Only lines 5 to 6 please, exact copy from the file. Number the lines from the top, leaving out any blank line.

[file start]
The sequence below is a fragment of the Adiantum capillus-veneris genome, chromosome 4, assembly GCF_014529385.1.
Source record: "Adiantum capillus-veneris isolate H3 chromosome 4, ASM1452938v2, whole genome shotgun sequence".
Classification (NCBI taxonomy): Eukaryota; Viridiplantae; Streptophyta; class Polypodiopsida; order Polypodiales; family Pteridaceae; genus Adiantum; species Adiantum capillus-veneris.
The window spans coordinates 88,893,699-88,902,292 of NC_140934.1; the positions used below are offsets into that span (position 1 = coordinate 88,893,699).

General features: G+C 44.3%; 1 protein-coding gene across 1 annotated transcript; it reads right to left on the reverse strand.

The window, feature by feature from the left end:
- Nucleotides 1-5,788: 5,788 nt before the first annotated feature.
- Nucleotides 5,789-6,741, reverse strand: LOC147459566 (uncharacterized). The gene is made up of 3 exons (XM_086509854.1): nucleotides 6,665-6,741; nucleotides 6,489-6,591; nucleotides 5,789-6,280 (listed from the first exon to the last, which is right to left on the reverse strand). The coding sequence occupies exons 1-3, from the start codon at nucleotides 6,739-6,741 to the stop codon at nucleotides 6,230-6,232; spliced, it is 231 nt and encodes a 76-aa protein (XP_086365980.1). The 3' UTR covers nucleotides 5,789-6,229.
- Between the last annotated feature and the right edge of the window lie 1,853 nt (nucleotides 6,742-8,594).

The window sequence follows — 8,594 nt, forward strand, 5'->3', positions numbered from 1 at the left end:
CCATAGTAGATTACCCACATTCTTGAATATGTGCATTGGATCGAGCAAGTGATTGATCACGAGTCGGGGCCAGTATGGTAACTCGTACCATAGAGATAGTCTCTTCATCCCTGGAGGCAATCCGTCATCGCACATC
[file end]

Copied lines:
General features: G+C 44.3%; 1 protein-coding gene across 1 annotated transcript; it reads right to left on the reverse strand.

The window, feature by feature from the left end: